AVerMedia has long been a prominent name in the content creation market. They made a reputation for themselves with their capture hardware and later with their webcams, but they have only dipped their toes into the USB audio pool. To date, they have only released three microphones. One of which, the AM310, came across my desk for a closer look.
Opening the box, the AVerMedia AM310 had a good look and feel to it. It was a bit beefy, but felt sturdy, like a proper studio microphone. It has a single knob on the front that is sadly not worthy of the build quality of the rest of the mic. It is a light plastic against the heavy metal of the capsule and there is such a noticeable difference when you handle it, and it is unfortunate.
The knob controls the gain of the microphone (sort of, we’ll get to that) and, when pressed in, mutes it. There is a headphone jack in the back with a tiny, nearly imperceptible switch to change between monitoring the PC and the microphone.
The stand that comes with the AM310 leaves a lot to be desired. Some of it is metal, and it is altogether too light relative to the heavy microphone. The mount where the mic was placed could never firmly secure the mic (presumably to allow it to be rotated), but it makes it sit loosely on the stand. If you want to mount it on an arm, you have to use the flimsy plastic mount from the stand to make it work.
“Opening the box, the AVerMedia AM310 had a good look and feel to it.”
There is a lot that can be said about the built-in features on the mic. The gain doesn’t seem to change no matter how much you turn it in either direction, and it is unfortunate that there are no controls for the headphone volume on the AVerMedia AM310. The switch to decide whether to monitor the audio or the PC is an obsolete way of handling this sort of monitoring. A mixed monitor with controls over that mix of PC and mic audio is what is in order here.
Out of the box, I was picking up a lot of high frequency noise. I couldn’t get rid of it completely with the use of third party VSTs, but it is worth noting that I didn’t experience this in later sessions with the mic. Its overall sound, aside from that, was typical of an average USB microphone. There was nothing particularly special about the sound that I couldn’t find in another microphone.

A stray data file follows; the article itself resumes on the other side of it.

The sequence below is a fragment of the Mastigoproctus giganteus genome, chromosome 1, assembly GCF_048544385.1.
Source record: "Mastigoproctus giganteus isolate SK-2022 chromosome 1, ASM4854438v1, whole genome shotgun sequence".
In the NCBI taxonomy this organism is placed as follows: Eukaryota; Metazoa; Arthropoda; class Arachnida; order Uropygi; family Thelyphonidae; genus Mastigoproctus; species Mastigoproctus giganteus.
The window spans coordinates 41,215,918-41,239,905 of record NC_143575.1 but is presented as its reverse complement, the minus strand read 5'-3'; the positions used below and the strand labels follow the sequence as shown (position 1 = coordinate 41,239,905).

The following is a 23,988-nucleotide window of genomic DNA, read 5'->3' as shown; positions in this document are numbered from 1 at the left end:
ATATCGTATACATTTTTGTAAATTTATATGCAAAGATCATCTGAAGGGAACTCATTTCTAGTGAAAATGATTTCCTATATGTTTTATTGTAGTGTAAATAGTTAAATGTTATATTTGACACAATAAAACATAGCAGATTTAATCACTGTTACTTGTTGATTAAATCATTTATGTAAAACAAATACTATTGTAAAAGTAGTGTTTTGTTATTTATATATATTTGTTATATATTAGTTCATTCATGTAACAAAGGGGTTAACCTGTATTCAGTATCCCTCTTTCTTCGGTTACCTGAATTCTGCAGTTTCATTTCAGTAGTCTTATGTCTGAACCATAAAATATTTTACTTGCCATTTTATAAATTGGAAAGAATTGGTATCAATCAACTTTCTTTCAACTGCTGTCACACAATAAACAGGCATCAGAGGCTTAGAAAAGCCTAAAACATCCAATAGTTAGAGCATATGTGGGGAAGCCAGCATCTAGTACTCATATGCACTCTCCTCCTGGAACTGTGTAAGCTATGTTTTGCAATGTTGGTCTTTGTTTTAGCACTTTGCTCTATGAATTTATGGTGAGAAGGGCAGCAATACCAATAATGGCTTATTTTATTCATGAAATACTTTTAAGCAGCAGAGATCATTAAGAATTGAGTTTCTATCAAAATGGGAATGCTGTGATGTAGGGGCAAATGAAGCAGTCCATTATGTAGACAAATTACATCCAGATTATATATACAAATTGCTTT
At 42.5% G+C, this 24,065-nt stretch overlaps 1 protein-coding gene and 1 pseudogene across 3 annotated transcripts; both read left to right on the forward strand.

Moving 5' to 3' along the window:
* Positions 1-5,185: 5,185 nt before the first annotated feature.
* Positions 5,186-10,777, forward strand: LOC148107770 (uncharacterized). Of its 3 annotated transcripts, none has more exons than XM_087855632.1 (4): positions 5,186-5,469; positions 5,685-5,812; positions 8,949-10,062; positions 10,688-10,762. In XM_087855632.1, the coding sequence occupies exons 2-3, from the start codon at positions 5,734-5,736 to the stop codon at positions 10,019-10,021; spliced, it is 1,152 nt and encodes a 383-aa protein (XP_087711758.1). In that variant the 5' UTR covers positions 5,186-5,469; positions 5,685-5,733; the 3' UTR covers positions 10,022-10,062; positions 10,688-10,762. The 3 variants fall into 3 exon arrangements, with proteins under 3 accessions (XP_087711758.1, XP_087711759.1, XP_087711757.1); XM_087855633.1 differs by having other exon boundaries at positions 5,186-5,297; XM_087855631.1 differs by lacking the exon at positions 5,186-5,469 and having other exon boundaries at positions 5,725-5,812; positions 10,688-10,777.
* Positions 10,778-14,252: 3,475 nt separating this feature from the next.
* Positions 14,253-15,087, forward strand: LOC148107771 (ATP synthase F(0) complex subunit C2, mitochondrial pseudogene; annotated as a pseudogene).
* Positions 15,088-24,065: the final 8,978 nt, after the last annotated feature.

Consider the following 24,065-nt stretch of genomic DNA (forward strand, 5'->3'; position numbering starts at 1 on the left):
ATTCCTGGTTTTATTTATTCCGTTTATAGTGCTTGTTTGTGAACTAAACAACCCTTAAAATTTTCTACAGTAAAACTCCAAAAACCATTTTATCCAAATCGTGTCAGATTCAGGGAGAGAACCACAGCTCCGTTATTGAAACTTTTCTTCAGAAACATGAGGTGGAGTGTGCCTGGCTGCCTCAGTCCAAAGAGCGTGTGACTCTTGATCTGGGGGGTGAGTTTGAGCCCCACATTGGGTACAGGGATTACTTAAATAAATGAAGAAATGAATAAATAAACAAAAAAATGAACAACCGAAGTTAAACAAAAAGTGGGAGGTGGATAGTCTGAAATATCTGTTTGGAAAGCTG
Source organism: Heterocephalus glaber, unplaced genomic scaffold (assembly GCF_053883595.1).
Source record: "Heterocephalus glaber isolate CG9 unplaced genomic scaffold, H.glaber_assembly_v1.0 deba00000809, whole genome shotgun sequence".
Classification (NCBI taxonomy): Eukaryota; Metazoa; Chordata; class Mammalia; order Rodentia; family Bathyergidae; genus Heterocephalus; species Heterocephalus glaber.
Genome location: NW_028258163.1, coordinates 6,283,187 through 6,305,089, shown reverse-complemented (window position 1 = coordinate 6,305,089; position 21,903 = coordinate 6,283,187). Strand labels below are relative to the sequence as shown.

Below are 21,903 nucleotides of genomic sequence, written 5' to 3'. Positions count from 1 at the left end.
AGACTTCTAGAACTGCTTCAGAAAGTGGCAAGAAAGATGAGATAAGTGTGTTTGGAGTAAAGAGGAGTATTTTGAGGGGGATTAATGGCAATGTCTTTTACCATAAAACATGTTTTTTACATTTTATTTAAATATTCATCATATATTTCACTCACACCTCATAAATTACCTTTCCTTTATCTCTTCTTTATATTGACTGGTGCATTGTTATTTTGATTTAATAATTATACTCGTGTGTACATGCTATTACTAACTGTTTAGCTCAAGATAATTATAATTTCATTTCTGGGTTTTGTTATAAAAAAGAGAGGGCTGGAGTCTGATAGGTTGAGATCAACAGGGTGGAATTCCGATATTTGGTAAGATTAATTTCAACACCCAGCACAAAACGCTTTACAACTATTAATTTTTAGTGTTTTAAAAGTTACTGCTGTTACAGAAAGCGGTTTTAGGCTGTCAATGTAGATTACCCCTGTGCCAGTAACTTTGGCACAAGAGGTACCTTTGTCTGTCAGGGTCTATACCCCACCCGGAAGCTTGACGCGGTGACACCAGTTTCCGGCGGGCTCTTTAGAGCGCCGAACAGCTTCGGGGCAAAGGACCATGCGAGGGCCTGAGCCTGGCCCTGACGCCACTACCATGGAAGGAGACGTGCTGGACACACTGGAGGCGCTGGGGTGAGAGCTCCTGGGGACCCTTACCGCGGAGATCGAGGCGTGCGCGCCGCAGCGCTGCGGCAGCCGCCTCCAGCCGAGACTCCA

The look of the microphone on camera is a less sleek, more bulky version of a microphone, not as bad as the monstrous Blue Snowball Ice, but still pretty cumbersome. Cable management was also an issue. The USB-B port (yes, I said USB-B in 2021) is right in the middle of the bottom of the AM310, where threads for a mic arm typically go on most USB microphones. The headphone jack being at the rear of the mic means you have cables coming from two places on the mic. It was a less than aesthetic choice.
“The most impressive addition to the microphone, however, was its accompanying software, AVerMedia’s VoiceEngine.”
The most impressive addition to the microphone, however, was its accompanying software, AVerMedia’s VoiceEngine. The software affords you the opportunity to make a lot of adjustments to your sound before going into whatever program you may use. It has decent noise reduction available that did a good job cleaning up the audio. Another noise reduction module from Nvidia is available, but I wasn’t able to get it working. It wasn’t AVerMedia’s fault, though. I couldn’t figure out the correct driver I needed.
VoiceEngine also sports a fifteen band EQ, which on its own is fantastic, but add to it the multiple presets, and it becomes much more accessible to the audio novice. Also, available is a noise gate to help eliminate all noise when you aren’t talking and a De-Esser to eliminate the sibilants from your audio. You can also change your pitch, add an echo, adjust reverb, add compression and a limiter in the app.
A voice mod is also present in the software, changing your voice to a man or woman (or if you already are that gender, a person with a much higher or lower voice) and a robot, with a lot of synth sound. I will be honest, before discovering the app, the AM310 felt like a bit of a bust, but now, it seems like a much more viable option.
Prices vary from location to location, but generally, it can be found starting at $59.99 USD, which is a good price for a mic with such robust software. It’s a lot closer to the high-end cost of the lite microphones, none of which currently offer this level of support.
This microphone frustrates me because it is just so inconsistent. The AVerMedia AM321 is built solid (minus the knob), but the design is just strange. A change of USB type and better placement of the jacks, plus built-in threads for a mic arm would completely revolutionize the layout of this device.